So my big piece of writing at the time is still basically my life’s work: to write a creation theory and build an entire fantasy series about it. I minored in Classical Studies because I was so serious about this dream. However, the first time I had really tried it out in a group of my peers, I was told that I should “pity the reader”. Basically, I wrote it with the expectation that my audience knew what I knew about Ancient Greek mythology, which would have been impossible at the time. So I felt like a bit of a failure.

My teacher was pretty good about it in his review. He gave me pointers about what I should do as far as my revision, and then he recommended some authors who had also reimagined Greek mythology. One of them was Roger Zelazny.

In my possession, I have both The Great Book of Amber and The Hand of Oberon. I bought the latter book first, thinking that I would collect the entire series. Then I happened to spy The Great Book of Amber in Barnes and Noble, so I bought it because I really didn’t see the point in hunting for all of the books when I could just pick up this giant omnibus of the whole series instead.

I plan to read The Great Book of Amber, and all of the rest of these books, before the year is out. It is legitimately taking up too much space on this one bookshelf.  

4. Children of the Jedi by Barbara Hambly

(Photo Credit: Goodreads)
(Photo Credit: Goodreads)

When I first started writing for Fandom Following, I was supposed to cover Star Wars and Minority Report.  Minority Report was cancelled (and I’m still salty), but Star Wars is a world-building franchise that is worth the billions that Disney paid for it. And the best thing about it? Star Wars operates on several mediums, so you never quite run out of things to talk about.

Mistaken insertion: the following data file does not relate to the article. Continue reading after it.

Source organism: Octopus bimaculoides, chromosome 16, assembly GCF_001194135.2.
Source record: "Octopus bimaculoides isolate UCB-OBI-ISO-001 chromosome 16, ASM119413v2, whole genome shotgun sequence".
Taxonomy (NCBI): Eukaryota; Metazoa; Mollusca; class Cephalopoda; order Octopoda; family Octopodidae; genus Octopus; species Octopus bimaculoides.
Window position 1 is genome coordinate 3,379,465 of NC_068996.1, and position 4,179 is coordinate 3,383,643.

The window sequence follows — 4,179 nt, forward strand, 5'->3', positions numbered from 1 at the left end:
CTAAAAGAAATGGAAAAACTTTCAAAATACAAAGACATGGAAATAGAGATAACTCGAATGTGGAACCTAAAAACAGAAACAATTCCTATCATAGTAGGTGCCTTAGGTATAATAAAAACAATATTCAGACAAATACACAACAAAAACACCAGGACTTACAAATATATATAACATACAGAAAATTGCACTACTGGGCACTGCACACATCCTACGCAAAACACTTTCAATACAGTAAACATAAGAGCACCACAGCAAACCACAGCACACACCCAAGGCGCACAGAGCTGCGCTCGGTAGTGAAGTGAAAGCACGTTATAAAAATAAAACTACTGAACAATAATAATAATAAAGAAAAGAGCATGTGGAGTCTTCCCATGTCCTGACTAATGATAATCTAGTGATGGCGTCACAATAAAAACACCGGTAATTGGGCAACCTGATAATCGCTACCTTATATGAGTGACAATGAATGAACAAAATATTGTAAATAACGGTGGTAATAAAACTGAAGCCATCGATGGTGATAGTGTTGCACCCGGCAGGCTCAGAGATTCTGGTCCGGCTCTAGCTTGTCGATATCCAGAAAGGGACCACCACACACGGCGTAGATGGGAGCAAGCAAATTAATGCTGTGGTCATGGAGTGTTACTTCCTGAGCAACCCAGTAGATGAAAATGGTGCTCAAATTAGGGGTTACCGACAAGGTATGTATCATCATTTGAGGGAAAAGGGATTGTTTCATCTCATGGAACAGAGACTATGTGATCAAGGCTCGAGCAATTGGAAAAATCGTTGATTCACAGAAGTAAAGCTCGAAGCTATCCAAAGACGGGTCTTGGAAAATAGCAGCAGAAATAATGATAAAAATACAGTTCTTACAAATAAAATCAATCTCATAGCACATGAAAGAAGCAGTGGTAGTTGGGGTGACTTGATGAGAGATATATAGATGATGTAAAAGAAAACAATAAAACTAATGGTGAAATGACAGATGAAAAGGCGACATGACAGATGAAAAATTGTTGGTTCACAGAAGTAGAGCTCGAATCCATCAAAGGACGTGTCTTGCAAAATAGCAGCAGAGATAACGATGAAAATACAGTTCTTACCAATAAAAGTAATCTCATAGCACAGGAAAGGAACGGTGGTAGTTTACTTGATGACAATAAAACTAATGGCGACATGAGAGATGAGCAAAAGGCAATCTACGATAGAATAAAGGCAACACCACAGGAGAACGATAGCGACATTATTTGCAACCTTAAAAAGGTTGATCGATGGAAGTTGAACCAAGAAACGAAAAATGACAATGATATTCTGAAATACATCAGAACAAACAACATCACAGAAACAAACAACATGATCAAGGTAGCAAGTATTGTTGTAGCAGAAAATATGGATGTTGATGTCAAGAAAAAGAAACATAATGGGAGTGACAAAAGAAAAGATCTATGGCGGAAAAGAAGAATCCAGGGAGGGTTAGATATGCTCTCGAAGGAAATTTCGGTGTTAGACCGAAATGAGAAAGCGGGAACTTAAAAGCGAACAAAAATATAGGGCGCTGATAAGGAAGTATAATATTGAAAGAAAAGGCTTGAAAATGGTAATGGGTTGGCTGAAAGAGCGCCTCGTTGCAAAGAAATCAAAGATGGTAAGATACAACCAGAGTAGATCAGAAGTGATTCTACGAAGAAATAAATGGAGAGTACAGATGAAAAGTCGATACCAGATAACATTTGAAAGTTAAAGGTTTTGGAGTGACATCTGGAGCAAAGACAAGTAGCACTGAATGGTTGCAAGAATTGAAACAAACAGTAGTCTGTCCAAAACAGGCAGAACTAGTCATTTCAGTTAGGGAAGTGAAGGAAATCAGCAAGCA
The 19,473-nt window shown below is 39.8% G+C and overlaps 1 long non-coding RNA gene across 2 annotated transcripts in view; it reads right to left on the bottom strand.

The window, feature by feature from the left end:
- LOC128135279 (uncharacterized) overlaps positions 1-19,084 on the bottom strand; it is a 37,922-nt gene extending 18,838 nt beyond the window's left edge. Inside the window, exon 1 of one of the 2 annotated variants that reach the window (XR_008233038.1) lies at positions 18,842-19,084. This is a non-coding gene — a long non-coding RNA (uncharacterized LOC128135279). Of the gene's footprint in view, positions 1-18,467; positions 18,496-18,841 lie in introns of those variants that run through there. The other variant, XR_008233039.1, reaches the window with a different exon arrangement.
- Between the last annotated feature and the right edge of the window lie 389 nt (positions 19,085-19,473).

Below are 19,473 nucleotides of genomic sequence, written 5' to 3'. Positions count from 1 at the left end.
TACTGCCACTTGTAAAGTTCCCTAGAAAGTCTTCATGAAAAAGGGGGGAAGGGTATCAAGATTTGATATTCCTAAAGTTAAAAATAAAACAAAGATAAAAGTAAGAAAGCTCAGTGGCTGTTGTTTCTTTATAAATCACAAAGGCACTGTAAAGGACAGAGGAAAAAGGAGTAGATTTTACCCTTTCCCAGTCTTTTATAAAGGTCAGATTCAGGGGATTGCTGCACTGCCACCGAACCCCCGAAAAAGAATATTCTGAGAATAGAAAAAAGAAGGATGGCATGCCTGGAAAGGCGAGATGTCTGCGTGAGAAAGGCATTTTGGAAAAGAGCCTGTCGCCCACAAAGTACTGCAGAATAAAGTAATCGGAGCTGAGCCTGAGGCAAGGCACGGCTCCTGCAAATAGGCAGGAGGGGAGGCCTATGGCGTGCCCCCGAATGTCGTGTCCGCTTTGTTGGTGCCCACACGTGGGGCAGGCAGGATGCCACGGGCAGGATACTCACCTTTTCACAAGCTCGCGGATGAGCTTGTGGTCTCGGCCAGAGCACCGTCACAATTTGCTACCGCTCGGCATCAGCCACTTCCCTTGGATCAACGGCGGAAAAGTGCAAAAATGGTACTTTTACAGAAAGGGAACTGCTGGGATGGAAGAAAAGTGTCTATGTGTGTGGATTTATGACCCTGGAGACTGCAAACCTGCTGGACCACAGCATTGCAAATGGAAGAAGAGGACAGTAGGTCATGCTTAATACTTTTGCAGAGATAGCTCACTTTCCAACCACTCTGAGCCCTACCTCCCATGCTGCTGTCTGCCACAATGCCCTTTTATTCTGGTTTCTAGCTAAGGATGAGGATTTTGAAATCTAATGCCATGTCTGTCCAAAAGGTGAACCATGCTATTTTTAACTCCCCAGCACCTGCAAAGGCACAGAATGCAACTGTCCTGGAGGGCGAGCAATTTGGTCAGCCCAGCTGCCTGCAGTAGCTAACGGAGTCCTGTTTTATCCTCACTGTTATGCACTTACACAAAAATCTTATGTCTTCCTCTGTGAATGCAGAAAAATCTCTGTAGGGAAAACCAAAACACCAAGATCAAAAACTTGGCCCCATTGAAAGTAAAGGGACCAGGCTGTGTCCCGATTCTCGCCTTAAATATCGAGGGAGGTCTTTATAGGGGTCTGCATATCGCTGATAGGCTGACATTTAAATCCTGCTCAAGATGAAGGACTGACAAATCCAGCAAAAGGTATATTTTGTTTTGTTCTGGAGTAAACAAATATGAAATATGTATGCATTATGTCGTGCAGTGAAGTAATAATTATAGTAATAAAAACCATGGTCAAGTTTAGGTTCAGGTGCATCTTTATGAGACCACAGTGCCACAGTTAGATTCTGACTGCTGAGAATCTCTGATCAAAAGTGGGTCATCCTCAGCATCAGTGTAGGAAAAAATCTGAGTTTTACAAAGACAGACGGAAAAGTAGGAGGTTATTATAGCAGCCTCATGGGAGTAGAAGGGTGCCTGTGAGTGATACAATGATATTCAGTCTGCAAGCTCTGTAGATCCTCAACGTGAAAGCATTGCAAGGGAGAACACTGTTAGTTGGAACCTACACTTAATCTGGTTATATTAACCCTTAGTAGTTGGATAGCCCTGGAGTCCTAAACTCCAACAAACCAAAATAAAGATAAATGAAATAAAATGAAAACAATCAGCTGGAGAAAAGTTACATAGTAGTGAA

That doesn’t stop you from getting tired of talking about it, but that’s a story for another day.

In any case, I had resigned myself to writing a ton of Star Wars meta, so I told myself that I would immerse myself in the canon, as well as the extended universe stuff. Luckily, a friend of mine was nice enough to lend me a few books, Children of the Jedi being one of them.

I’m somewhat making my way through the novel, but it’s such a slow pace that I don’t think that I’ll be done before Christmas. Thankfully, the friend that I borrowed the book from doesn’t really care when I return it.

5. Alex Rider / Beka Cooper

 

As I’ve said before, I have a shelf full of unread books, so this fifth spot is a toss up between Anthony Horowitz’s Scorpia Rising and Tamora Pierce’s Mastiff.  Each book belongs to their respective author’s Alex Rider and Beka Cooper series.

To be honest, I’ve probably had both books for more than two years without any inclination to start either of them. They’re both the end of their series, and both authors were childhood favorites of mine. I think my problem is that I’m not quite ready to let go of these worlds.

Still, Alex Rider can’t be a 14-year-old spy forever (seriously, Horrowitz, it’s been like eight books already), and Beka has to eventually get around to having kids so that George Cooper can be a thing. So hopefully I’ll actually get to reading these books this year. And if not, there’s always next year.